Sri Lankan PM Says India Shared Intel, Admits to Security Lapse
Sri Lankan Prime Minister Ranil Wickremesinghe admitted that India had shared intelligence warnings about the attacks in the country but there was a security lapse in the handling of the situation.
In a conversation with NDTV, Wickremesinghe said, “Information was received but certainly couldn’t be conveyed down the line and that’s what we are looking into,” adding that the “priority is to apprehend the terrorists”.
He also mentioned that the Sri Lanka intelligence was getting assistance from other countries including China and Pakistan to probe the strike.
Catch all the live updates on Sri Lanka blasts here.
The Islamic State on Tuesday, 22 April, claimed responsibility for the devastating Easter blasts which claimed the lives of at least 359 people and injured nearly 500 others. However, no evidence of the involvement was provided by the group.
Wickremesinghe told NDTV that “so far it [responsibility] has been a group confined to Sri Lankan citizens but with foreign connections. That is why we have asked the assistance of some other foreign agencies also to trace the overseas link.”
Was the Attack in Retaliation to The New Zealand Attack?
Responding to a statement by Sri Lanka’s state minister of defence Ruwan Wijewardene that the attack was “in revenge” for the Christchurch shooting, Wickremesinghe responded in the affirmative but also added that the “planning took place before the Christchurch attack.”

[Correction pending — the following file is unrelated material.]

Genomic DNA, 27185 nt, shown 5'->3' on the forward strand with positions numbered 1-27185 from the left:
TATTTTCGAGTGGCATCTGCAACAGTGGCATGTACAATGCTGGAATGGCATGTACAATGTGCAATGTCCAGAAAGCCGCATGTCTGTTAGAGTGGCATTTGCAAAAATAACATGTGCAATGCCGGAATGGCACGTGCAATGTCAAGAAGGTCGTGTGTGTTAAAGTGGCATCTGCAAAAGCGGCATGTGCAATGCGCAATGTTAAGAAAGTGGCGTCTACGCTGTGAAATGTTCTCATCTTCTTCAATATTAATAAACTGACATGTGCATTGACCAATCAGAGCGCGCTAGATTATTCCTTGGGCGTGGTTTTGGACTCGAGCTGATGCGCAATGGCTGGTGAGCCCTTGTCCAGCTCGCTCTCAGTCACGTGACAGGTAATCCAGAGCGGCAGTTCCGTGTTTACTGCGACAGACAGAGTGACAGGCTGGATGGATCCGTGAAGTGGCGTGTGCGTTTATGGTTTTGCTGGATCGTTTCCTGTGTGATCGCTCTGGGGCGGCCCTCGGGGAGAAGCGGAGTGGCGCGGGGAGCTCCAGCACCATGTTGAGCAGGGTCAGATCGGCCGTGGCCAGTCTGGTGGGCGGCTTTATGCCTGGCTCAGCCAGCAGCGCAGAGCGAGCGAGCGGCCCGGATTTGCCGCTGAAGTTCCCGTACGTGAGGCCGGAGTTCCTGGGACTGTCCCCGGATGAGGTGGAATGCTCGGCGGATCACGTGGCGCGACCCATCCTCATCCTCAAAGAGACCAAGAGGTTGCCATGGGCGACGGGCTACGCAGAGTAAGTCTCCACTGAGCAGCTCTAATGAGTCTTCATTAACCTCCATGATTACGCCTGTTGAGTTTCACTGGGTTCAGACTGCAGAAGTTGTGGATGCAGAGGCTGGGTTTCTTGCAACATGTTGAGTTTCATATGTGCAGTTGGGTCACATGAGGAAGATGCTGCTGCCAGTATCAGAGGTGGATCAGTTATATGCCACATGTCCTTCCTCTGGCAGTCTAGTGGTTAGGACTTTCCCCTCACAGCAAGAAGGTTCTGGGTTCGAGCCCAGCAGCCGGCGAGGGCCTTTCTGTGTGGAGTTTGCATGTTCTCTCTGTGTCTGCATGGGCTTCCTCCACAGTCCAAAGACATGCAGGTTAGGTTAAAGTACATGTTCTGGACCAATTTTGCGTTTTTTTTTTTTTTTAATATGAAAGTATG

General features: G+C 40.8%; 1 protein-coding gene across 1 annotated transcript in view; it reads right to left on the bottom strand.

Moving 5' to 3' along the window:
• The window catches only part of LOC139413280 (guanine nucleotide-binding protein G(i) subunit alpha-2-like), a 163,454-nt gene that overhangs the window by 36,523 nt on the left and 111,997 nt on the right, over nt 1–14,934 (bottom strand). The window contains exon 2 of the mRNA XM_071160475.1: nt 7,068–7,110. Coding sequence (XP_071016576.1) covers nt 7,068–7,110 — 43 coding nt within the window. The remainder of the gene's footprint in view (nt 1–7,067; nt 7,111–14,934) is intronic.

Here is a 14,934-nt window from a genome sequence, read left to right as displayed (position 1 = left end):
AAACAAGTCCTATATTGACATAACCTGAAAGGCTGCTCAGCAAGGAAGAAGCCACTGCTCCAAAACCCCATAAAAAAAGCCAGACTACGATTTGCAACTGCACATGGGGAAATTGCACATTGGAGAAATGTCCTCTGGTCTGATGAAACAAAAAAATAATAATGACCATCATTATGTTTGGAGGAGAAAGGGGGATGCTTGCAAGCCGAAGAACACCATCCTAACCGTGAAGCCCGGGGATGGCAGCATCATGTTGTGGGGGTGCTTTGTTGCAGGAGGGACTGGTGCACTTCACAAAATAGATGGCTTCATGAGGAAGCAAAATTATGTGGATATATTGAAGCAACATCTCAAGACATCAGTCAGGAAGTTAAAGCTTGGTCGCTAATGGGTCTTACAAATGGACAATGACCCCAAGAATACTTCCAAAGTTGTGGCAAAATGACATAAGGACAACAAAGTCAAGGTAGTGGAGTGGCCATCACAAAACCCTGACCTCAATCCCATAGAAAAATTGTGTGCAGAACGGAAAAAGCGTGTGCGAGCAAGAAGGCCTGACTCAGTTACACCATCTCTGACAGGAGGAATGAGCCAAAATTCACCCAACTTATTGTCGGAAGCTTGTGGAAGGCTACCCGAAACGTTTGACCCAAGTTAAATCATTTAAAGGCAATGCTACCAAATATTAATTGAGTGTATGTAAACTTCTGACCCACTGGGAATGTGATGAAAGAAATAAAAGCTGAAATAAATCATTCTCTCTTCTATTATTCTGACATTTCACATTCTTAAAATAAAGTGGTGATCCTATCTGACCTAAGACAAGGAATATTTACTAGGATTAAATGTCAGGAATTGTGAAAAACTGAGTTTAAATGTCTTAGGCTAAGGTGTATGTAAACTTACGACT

He also refused that the attacks have “frayed communal harmony” in the island nation. However he added that “some tension was natural in situation like this”.
India Sent Multiple Alerts to Sri Lanka: Report
While Wickremesinghe has acknowledged that India had sent intel to Sri Lanka, according to a report in Hindustan Times India had sent multiple warnings to Sri Lanka with the first alert on 4 April stating that the Indian High Commission in Colombo could be targeted.
According to the daily, Indian intelligence alerted Sri Lanka after the NIA stumbled upon a video of National Thowheed Jama’at (NTJ) leader Maulvi Zahran Bin Hashim in 2018. Sri Lankan authorities have also blamed the local extremist group for the attack.
The second alert was reportedly sent a day before the attack with more specific information about the possible targets.
According to a Reuters report, another alert was sent to Sri Lanka, two hours before the suicide bombers struck the country.
The Easter bombings have been described as the deadliest incident of violence in the island nation since the civil war ended a decade ago.
(With inputs from NDTV, Hindustan Times and Reuters)